Magnus Felix Ennodius was Bishop of Pavia in 514, and a Latin rhetorician and poet.He was one of four fifth to sixth-century Gallo-Roman aristocrats whose letters survive in quantity: the others are Sidonius Apollinaris, prefect of Rome in 468 and bishop of Clermont , Ruricius bishop of Limoges ...
, Bishop of Pavia, records in his "Apologia pro Synodo", Gestatoriam sellam apostolicae confessionis, alluding to the Cathedra S. Petri
Chair of Saint Peter
The Chair of Saint Peter is a relic conserved in St. Peter's Basilica, enclosed in a gilt bronze casing that was designed by Gian Lorenzo Bernini and executed 1647-53....
, still preserved in the choir of St. Peter's at Rome. This is a portable wooden armchair, inlaid with ivory, with two iron rings on each side.
Besides the constant use of the Sedia Gestatoria at the coronation of the pope (which seems to date from the beginning of the sixteenth century), etc., it served in the past on different other occasions, for instance when the pope received the yearly tribute of the Kingdom of Naples
Kingdom of Naples
The Kingdom of Naples, comprising the southern part of the Italian peninsula, was the remainder of the old Kingdom of Sicily after secession of the island of Sicily as a result of the Sicilian Vespers rebellion of 1282. Known to contemporaries as the Kingdom of Sicily, it is dubbed Kingdom of...
and of the other fiefs
A fee was the central element of feudalism and consisted of heritable lands granted under one of several varieties of feudal tenure by an overlord to a vassal who held it in fealty in return for a form of feudal allegiance and service, usually given by the...
, and also, at least since the fifteenth century, when he carried the Blessed Sacrament publicly, in which case the Sedia Gestatoria took a different form, a table being adjusted before the throne. Pius X
Pope Pius X
Pope Saint Pius X , born Giuseppe Melchiorre Sarto, was the 257th Pope of the Catholic Church, serving from 1903 to 1914. He was the first pope since Pope Pius V to be canonized. Pius X rejected modernist interpretations of Catholic doctrine, promoting traditional devotional practices and orthodox...
made use of this on the occasion of the Eucharistic Congress
International Eucharistic Congress
In the Roman Catholic church, a Eucharistic Congress is a gathering of clergy, religious, and laity to bear witness to the Real Presence of Jesus in the Eucharist, which is an important Roman Catholic doctrine...
at Rome in 1905.
Pope John Paul I
Pope John Paul I
John Paul I , born Albino Luciani, , reigned as Pope of the Catholic Church and as Sovereign of Vatican City from 26 August 1978 until his death 33 days later. His reign is among the shortest in papal history, resulting in the most recent Year of Three Popes...
at first declined to use the sedia gestatoria, along with the papal tiara
The Papal Tiara, also known incorrectly as the Triple Tiara, or in Latin as the Triregnum, in Italian as the Triregno and as the Trirègne in French, is the three-tiered jewelled papal crown, supposedly of Byzantine and Persian origin, that is a prominent symbol of the papacy...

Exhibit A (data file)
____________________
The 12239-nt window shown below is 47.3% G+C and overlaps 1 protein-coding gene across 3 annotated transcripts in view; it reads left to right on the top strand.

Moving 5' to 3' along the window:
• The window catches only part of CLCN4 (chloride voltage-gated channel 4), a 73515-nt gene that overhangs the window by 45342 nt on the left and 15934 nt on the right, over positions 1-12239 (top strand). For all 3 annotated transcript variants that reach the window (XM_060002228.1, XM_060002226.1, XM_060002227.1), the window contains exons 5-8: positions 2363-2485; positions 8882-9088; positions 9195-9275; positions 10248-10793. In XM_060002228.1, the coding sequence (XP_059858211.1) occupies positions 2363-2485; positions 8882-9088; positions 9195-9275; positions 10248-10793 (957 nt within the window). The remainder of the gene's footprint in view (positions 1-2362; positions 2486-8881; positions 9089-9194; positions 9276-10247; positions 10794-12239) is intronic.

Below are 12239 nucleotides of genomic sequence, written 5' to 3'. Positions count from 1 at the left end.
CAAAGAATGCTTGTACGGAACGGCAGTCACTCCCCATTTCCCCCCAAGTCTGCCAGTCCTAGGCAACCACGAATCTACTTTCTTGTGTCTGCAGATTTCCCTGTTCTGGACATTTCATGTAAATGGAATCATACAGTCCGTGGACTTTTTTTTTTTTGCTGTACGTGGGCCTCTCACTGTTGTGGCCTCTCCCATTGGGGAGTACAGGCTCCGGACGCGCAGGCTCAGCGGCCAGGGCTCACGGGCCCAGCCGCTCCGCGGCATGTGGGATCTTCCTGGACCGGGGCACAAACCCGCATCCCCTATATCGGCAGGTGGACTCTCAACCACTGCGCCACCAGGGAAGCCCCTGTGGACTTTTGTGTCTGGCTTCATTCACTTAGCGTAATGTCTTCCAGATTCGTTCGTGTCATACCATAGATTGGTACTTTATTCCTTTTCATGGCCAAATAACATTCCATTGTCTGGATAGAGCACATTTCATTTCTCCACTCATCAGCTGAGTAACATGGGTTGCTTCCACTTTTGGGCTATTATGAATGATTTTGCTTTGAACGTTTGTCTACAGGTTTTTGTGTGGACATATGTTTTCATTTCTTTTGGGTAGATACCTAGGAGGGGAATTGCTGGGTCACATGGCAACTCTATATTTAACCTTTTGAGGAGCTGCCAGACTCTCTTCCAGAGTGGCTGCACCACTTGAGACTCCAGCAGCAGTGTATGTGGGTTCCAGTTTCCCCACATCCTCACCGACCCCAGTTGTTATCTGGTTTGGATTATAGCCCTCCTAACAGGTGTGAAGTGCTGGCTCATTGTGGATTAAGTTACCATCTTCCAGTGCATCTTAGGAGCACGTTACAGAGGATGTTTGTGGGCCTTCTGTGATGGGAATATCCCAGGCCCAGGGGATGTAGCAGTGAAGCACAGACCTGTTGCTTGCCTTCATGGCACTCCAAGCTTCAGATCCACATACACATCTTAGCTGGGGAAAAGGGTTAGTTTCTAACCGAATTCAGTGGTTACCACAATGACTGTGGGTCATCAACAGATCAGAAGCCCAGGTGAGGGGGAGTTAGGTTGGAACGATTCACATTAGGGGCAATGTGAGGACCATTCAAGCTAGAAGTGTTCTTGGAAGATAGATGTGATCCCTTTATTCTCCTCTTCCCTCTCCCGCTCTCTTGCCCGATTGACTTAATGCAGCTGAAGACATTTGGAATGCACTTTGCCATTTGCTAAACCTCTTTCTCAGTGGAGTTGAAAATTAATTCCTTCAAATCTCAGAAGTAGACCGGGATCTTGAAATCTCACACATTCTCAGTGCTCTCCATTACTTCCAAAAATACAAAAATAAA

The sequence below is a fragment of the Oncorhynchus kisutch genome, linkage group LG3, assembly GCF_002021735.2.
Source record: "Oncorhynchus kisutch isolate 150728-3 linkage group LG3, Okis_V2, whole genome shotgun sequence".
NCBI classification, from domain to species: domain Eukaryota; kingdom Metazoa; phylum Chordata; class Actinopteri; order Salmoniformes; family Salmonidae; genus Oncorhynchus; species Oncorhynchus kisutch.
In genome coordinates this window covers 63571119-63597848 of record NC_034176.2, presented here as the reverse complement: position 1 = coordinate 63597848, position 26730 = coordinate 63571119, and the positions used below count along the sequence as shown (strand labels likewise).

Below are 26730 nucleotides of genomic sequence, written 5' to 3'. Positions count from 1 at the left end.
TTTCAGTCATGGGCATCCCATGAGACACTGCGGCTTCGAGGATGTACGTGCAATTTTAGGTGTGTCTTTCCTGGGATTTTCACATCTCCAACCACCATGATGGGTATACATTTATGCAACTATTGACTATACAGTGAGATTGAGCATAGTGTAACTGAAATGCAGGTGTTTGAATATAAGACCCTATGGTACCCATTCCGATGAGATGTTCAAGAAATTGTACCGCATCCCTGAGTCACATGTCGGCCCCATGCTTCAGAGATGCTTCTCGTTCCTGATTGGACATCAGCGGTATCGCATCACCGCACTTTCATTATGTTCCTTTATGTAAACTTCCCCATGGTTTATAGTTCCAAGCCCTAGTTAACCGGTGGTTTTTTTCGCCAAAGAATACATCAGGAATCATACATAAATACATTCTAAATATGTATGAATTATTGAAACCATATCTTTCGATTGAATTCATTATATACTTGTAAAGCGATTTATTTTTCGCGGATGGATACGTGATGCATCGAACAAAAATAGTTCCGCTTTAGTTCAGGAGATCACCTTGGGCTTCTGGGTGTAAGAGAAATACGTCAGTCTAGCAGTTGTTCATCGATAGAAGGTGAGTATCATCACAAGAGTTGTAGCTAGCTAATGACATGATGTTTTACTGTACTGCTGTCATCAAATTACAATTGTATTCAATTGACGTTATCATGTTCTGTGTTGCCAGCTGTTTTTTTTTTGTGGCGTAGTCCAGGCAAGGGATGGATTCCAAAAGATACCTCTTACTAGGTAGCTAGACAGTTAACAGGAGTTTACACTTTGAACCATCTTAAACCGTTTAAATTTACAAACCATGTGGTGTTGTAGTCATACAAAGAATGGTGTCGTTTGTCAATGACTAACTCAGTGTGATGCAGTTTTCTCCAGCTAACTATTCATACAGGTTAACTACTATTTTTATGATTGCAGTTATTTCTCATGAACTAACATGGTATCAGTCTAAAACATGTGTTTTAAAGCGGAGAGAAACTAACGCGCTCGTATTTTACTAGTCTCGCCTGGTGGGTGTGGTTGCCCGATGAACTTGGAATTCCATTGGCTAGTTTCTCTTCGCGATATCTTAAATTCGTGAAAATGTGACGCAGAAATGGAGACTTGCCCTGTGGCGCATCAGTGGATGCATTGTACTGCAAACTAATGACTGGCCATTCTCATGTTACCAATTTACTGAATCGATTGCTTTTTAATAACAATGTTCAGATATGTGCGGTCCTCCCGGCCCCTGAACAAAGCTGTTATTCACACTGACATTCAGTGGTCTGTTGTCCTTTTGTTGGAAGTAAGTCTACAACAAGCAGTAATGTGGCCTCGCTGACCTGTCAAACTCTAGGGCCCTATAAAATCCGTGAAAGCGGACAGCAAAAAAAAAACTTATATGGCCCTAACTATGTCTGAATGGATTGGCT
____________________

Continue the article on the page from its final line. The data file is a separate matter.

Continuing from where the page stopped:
and several other symbols of papal authority, but was eventually convinced by the Vatican
The Holy See is the episcopal jurisdiction of the Catholic Church in Rome, in which its Bishop is commonly known as the Pope. It is the preeminent episcopal see of the Catholic Church, forming the central government of the Church. As such, diplomatically, and in other spheres the Holy See acts and...
staff that its use was necessary in order to allow crowds to see him. Pope John Paul II
Pope John Paul II
Blessed Pope John Paul II , born Karol Józef Wojtyła , reigned as Pope of the Catholic Church and Sovereign of Vatican City from 16 October 1978 until his death on 2 April 2005, at of age. His was the second-longest documented pontificate, which lasted ; only Pope Pius IX ...
refused to use the sedia gestatoria completely. Benedict XVI
Pope Benedict XVI
Benedict XVI is the 265th and current Pope, by virtue of his office of Bishop of Rome, the Sovereign of the Vatican City State and the leader of the Catholic Church as well as the other 22 sui iuris Eastern Catholic Churches in full communion with the Holy See...
has not, as of yet, restored its use. The sedia gestatoria has been functionally replaced in modern times by the motorized and secured "popemobile
Popemobile is an informal name for the specially designed motor vehicles used by the pope during outdoor public appearances without having to employ the antiquated and often impractical sedia gestatoria. The Popemobile was designed to allow the pope to be more visible when greeting large crowds...
One can also be found in Lisbon
Lisbon is the capital city and largest city of Portugal with a population of 545,245 within its administrative limits on a land area of . The urban area of Lisbon extends beyond the administrative city limits with a population of 3 million on an area of , making it the 9th most populous urban...
Cathedral Museum along with a pair of Flabella. It is thought its use by the Cardinal Patriarchs of that city was granted by the Popes at great expense due to the efforts of king John V along with many other honours.